Retiring Early? 5 Key Points about the Rule of 55

February 27, 2023
Hoping to access your 401(k) early? With the rule of 55, you may be able to access and take early withdrawals from your 401(k). Here's what you need to know.

If you've ever invested in a 401(k), 403(b), or similar tax-deferred plan, you likely know you're generally expected to keep the money in the account until you're at least 59 1/2—if you don't want to be stuck with a penalty. However, there is a way around the penalty if you want access to your money a little earlier.

With the rule of 55, you have the potential to begin taking distributions from your 401(k) before you normally could. Here's what you need to know about using the 401(k) rule of 55 to your advantage.

What is the rule of 55?

The IRS rule of 55 recognizes you might leave or lose your job before you reach age 59½. If that happens, you might need to begin taking distributions from your 401(k). Unfortunately, there's usually a 10% penalty—on top of the taxes you owe—when you withdraw money early.

This is where the rule of 55 comes in. If you turn 55 during the calendar year you lose or leave your job, you can begin taking distributions from your 401(k) without paying the early withdrawal penalty. However, you must still pay taxes on your withdrawals.

Not only does the rule of 55 work with a 401(k), but it also applies to 403(a) and 403(b) plans. If you have a qualified plan, you might be able to take advantage of this rule. You can verify the status of your plan by checking with the Summary Plan Description you received (or can access electronically) for your workplace retirement plan.

5 things to know about the rule of 55

Before you start withdrawing money from your 401(k), it's important to understand five things about the IRS rule of 55.

1. Public safety employees get an extra five years.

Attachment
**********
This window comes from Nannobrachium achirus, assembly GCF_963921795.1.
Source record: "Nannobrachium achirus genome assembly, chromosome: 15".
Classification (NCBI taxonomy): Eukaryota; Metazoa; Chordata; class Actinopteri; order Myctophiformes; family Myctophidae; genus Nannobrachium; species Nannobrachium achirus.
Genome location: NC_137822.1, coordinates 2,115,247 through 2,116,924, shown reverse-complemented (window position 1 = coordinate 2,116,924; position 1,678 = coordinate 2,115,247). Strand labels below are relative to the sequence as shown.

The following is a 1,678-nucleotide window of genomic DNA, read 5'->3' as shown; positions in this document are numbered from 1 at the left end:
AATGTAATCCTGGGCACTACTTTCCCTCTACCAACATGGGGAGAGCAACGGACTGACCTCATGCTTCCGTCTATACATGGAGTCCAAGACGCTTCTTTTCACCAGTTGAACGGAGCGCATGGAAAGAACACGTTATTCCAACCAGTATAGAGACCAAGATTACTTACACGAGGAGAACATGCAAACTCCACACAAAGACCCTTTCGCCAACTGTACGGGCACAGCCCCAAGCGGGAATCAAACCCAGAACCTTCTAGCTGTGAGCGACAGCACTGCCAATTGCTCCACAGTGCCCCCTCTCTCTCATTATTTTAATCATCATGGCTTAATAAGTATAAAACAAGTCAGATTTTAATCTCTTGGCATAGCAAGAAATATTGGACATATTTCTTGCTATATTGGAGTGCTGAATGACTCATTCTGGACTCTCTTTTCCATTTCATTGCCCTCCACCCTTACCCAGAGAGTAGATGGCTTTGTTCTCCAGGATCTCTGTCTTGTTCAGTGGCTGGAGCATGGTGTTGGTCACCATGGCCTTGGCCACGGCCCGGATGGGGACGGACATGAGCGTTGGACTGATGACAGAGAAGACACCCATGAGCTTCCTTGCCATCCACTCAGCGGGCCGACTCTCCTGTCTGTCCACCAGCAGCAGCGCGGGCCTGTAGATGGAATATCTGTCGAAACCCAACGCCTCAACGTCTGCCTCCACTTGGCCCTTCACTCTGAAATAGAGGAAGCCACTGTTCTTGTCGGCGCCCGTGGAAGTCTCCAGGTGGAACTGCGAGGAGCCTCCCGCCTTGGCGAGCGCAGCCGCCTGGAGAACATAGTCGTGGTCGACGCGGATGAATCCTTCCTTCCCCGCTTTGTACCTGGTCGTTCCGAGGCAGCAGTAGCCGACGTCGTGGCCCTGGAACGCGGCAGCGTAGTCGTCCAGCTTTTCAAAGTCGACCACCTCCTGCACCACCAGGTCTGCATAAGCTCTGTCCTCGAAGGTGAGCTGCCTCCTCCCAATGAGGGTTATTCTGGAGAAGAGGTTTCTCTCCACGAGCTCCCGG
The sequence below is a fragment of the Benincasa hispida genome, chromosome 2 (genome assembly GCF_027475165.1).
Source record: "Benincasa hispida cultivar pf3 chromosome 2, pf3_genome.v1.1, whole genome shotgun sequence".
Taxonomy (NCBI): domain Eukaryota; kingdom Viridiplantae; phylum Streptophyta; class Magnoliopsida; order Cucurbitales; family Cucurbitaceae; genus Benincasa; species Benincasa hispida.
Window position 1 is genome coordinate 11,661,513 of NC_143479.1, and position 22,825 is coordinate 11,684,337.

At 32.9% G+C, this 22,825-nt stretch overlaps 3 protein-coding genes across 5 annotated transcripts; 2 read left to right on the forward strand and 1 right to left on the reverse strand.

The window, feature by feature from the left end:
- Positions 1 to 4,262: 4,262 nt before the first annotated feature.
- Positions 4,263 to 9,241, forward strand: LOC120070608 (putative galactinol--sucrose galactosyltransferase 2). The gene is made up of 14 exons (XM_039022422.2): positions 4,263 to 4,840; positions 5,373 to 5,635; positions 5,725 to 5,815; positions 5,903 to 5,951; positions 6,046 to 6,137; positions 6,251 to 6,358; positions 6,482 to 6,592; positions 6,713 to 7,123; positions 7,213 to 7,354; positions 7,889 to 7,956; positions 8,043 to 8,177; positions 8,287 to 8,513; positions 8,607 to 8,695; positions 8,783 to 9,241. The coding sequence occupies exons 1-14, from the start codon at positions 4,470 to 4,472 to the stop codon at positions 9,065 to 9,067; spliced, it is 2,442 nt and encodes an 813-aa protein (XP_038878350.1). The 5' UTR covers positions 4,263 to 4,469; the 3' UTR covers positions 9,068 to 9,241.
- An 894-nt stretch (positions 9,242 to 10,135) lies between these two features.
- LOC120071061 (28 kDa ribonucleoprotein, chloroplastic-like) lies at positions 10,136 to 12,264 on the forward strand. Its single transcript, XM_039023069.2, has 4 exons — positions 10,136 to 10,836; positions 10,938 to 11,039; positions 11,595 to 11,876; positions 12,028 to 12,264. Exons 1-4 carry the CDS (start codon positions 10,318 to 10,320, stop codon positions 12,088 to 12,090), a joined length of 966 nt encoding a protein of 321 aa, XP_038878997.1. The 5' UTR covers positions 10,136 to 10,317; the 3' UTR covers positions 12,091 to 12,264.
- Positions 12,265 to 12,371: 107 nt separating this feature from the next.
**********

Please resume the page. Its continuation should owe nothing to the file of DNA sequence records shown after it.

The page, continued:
Police officers, firefighters, EMTs, and air traffic controllers are considered public safety employees, and they get a little extra time to access their qualified retirement plans. For them, the rule applies in the calendar year in which they turn 50.

Double-check to ensure your plan meets the requirements and consider consulting a professional before withdrawing money.

2. You can withdraw only from the plan specific to the employer.

Before you start taking distributions from multiple retirement plans, it's important to note the 401(k) withdrawal rules for those 55 and older apply only to your employer at the time you leave your job.

In other words, you can only take those penalty-free early 401(k) withdrawals from the plan you were contributing to at the time you left (or were fired from) your job. The money in other retirement plans must remain in place until you reach age 59 1/2 if you want to avoid the penalty.

3. You must leave your job the calendar year you turn 55 or later.

The rule of 55 doesn't apply if you left your job at, say, age 53. You can't start taking distributions from your 401(k) and avoid the early withdrawal penalty once you reach 55. However, you can apply the IRS rule of 55 if you're older and leave your job. If you get laid off or quit your job at age 57, for example, you can start taking withdrawals from the 401(k) you were contributing to at the time you left employment.